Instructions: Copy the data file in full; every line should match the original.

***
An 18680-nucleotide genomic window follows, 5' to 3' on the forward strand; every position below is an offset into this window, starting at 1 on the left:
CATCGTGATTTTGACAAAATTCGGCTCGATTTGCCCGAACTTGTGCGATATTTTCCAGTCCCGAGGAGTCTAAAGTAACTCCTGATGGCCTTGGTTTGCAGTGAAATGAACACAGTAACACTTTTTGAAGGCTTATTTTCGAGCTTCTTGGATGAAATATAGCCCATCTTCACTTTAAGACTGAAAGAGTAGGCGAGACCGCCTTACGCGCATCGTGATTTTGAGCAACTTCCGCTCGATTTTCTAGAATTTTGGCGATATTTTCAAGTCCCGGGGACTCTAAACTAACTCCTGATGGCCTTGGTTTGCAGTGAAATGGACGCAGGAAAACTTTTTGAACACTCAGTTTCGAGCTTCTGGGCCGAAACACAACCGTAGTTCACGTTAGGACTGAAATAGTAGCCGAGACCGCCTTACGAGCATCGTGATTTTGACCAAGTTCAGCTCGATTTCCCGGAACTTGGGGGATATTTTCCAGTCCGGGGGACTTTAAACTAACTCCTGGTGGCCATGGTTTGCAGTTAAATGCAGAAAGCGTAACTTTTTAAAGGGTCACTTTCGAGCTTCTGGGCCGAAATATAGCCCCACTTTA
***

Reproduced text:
An 18680-nucleotide genomic window follows, 5' to 3' on the forward strand; every position below is an offset into this window, starting at 1 on the left:
CATCGTGATTTTGACAAAATTCGGCTCGATTTGCCCGAACTTGTGCGATATTTTCCAGTCCCGAGGAGTCTAAAGTAACTCCTGATGGCCTTGGTTTGCAGTGAAATGAACACAGTAACACTTTTTGAAGGCTTATTTTCGAGCTTCTTGGATGAAATATAGCCCATCTTCACTTTAAGACTGAAAGAGTAGGCGAGACCGCCTTACGCGCATCGTGATTTTGAGCAACTTCCGCTCGATTTTCTAGAATTTTGGCGATATTTTCAAGTCCCGGGGACTCTAAACTAACTCCTGATGGCCTTGGTTTGCAGTGAAATGGACGCAGGAAAACTTTTTGAACACTCAGTTTCGAGCTTCTGGGCCGAAACACAACCGTAGTTCACGTTAGGACTGAAATAGTAGCCGAGACCGCCTTACGAGCATCGTGATTTTGACCAAGTTCAGCTCGATTTCCCGGAACTTGGGGGATATTTTCCAGTCCGGGGGACTTTAAACTAACTCCTGGTGGCCATGGTTTGCAGTTAAATGCAGAAAGCGTAACTTTTTAAAGGGTCACTTTCGAGCTTCTGGGCCGAAATATAGCCCCACTTTA